Tuesday, November 28, 2017

Santa Ines Mission

 Well we've gone and found ourselves another Spanish mission. This time we were on a visit to Solvang, California over the Thanksgiving weekend.
 with family in town for the holiday we wanted to give them the chance to see some sites that they wouldn't normally get to see. We also didn't want to fight large crowds of people, a feat not easily accomplished in a state with 38 million people living in it and a rush of out of town visitors hanging around. So we decided to visit Solvang for the second time. Things haven't changed much since our last visit so if you're interested in reading about that trip, you can check it out here. The one thing we missed out on seeing during our first trip was the San Ines Mission. This time we made sure to stop by.
 Founded in September of 1804, the San Ines Mission is very similar to the other missions that we have visited in the area. This one, however, seems to have had a bit rougher life than the other two. The mission was built to ease overcrowding of the San Buenaventura and Mission La Purisima Conception and had baptized 112 natives by the end of the first year. By 1816 that number would climb to 786. 
 Disaster struck the mission in 1812 when an earthquake struck near Santa Barbara 34 miles away. This caused major damage to the adobe walled mission and the surrounding out buildings. The church would have to be rebuilt and completion on the new building wouldn't come until 1817. This new building is the one that we see today.
 In 1824 the Santa Ines Mission would be the starting point for the Chumash revolt. The native Indians, tired of working for the Mexican soldiers and getting nothing in return, took to armed attacks and the burning of some of the mission's buildings. This caused smoke damage to many of the paintings and decorations kept at the mission.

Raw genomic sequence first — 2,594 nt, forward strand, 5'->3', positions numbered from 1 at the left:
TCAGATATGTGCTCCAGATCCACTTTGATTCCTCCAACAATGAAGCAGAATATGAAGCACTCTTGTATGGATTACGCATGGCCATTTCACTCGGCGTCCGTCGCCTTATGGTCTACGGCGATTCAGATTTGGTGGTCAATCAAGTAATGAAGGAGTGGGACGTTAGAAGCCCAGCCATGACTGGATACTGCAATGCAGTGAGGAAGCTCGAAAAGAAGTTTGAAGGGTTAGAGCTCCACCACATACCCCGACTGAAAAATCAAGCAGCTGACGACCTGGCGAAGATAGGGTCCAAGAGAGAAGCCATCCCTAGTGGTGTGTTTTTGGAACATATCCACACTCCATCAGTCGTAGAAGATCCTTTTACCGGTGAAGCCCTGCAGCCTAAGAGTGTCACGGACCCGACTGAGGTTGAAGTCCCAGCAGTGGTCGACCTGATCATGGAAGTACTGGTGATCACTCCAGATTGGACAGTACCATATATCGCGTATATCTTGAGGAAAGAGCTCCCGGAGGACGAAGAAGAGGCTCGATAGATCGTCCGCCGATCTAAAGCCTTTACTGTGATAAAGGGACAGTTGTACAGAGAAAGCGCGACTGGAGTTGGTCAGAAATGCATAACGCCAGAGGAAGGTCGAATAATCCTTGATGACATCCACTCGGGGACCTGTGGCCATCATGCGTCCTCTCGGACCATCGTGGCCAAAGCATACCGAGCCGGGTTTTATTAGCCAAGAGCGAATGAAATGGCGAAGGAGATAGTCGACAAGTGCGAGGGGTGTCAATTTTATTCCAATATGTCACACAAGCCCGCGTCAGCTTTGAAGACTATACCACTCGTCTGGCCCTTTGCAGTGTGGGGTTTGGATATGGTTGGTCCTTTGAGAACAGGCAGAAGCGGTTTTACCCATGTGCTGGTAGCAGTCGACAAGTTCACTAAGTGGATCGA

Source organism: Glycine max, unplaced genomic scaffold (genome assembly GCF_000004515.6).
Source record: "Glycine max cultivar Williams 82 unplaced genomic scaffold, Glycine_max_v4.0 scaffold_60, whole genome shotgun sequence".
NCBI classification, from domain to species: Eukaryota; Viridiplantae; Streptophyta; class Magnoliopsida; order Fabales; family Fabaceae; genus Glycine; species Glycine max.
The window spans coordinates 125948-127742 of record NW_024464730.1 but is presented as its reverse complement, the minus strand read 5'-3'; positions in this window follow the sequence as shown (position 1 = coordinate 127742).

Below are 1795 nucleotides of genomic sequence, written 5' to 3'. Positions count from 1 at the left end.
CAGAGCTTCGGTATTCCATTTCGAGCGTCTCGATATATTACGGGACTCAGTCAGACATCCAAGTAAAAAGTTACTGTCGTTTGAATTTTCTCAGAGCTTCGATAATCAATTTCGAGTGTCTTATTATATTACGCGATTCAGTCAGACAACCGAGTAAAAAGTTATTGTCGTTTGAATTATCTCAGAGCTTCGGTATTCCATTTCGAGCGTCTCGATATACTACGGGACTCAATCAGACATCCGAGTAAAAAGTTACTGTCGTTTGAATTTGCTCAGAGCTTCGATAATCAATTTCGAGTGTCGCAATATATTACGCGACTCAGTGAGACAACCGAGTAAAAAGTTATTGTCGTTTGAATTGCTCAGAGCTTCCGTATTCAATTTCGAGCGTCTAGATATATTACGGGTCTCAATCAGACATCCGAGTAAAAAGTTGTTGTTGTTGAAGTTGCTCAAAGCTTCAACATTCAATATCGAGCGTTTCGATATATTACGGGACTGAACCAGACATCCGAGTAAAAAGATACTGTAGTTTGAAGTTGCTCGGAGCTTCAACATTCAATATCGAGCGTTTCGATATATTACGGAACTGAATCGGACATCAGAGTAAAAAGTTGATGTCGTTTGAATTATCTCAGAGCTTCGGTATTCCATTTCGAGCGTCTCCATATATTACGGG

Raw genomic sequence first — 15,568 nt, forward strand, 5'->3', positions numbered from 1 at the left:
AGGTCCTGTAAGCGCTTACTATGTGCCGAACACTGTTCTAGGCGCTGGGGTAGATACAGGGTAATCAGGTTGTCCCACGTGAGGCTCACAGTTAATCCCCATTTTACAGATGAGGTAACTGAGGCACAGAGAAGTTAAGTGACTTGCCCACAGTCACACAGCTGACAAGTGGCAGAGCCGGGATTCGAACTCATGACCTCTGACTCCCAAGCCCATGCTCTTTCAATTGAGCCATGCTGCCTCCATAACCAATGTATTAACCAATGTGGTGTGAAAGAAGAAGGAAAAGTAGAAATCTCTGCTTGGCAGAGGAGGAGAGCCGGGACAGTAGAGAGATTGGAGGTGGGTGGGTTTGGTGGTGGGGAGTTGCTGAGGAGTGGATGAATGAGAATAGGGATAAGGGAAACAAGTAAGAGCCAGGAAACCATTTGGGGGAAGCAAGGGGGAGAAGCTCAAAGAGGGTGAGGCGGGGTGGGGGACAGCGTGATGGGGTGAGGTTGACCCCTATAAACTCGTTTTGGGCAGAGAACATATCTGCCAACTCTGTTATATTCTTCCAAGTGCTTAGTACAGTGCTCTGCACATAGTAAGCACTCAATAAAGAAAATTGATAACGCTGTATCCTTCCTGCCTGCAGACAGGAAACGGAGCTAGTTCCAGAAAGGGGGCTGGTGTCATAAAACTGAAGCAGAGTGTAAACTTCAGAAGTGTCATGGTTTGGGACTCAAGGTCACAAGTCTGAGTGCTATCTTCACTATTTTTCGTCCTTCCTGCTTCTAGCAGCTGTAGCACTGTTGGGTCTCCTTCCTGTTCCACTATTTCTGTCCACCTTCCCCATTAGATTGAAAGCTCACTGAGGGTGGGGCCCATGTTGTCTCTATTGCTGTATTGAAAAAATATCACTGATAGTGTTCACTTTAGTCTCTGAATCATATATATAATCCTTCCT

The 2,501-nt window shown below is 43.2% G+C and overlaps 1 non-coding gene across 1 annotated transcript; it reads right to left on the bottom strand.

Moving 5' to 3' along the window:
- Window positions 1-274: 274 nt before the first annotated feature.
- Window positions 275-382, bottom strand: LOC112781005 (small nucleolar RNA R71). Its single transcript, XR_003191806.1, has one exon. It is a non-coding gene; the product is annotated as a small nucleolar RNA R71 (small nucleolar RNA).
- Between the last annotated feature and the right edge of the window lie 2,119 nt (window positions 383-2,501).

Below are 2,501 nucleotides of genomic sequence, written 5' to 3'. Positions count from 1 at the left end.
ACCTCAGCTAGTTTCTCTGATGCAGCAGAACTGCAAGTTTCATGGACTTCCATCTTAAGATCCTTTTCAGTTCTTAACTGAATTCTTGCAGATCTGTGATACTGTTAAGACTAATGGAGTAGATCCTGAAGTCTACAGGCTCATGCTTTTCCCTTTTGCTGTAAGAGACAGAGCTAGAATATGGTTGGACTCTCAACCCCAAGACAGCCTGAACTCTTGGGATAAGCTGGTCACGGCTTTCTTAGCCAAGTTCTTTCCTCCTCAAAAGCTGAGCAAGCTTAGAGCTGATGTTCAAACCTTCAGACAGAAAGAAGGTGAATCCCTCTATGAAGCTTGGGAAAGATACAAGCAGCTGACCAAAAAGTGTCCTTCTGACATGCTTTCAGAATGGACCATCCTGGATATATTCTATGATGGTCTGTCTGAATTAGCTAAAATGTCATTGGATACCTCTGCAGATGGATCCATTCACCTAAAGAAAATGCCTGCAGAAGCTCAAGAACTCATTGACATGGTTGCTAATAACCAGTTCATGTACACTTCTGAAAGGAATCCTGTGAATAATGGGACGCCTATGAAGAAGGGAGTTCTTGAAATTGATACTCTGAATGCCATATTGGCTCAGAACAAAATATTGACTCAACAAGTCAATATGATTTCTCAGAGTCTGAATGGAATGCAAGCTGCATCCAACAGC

Today the mission is a popular place to visit thanks to being inside Solvang's city limits. It's nice to be able to visit such an old structure especially one that has been cared for like this one. The original floor and ceiling of the chapel are in amazing shape but also show a little history in the way of new supports beefing up the ceiling timbers and carpeting to help keep the floor pristine. One improvement that is cool and creepy at the same time is an audio tour. They have installed little push buttons throughout the building that, once pressed, sets off a booming narration of facts for you to learn about the building. The creepy part to me is that it seems out of place for a church. They have signs that ask you to be reverent as you enter the chapel but there is nothing reverent about the speaker system. 
 I would have to say that of the three missions we've visited, Santa Ines was the most inviting. It has a newer feel than the others but still maintains is rustic charm. It also helps having the Dutch capital of the world right next door to help bring people in. I wish I had noticed the audio tour earlier on when we arrived rather than near the end. It would have been interesting to hear what they all had to say. So, if you're visiting the Santa Barbara area and you want to see a little more history during your visit, make sure to swing up to Solvang. You'll get a little Dutch and Spanish history that you wouldn't have otherwise. 


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